Researchers at Thomas Jefferson University found similar rates of obesity and high blood pressure in student-athletes as would be expected in the general adolescent population. This may suggest participation in athletics does not protect against these conditions, according to a press release.
The data, published in The Journal of Pediatrics, stems from the Athlete Health Organization. The nonprofit organization provides free pre-participation evaluations to student-athletes in Philadelphia each year before the start of the season. Volunteer physicians gather biometric information and provide physical exams. During the course of 4 years, the organization has provided physicals to more than 2,700 athletes, the release noted.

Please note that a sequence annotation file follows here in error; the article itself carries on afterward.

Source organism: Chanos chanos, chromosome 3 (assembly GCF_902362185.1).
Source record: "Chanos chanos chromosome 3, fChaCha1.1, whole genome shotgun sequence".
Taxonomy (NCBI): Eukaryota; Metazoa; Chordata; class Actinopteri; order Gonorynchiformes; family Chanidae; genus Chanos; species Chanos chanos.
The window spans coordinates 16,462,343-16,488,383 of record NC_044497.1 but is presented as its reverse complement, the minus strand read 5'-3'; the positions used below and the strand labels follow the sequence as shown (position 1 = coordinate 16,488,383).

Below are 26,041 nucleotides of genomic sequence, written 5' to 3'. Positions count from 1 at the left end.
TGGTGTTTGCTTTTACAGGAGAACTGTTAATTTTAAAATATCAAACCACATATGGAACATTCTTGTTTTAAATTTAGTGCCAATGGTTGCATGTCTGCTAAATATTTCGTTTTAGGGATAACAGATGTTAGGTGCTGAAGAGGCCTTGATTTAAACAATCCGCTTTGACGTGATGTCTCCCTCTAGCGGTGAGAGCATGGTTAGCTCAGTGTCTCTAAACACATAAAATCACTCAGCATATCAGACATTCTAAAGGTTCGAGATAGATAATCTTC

According to the findings, 20% of participants were overweight; 24% were obese; and 14.8% had higher than normal blood pressure. In addition, BMI strongly correlated with high blood pressure readings.
“Although the general presumption is that athletics and activity should help with weight and blood pressure control, our study suggests that student-athletes in Philadelphia are suffering from these conditions at the same alarming rate as their peers who do not sign up for school sports,” Jill Kropa, MD, a sports medicine fellow at Thomas Jefferson University and author of the study, said in the release.
Researchers hope this data will raise awareness of health issues that affect the student-athlete population, according to the release.
Kropa, J. J Pediatr. 2016;doi:10.1016/j.jpeds.2016.07.006.
Disclosure: Kropa reports no relevant financial disclosures.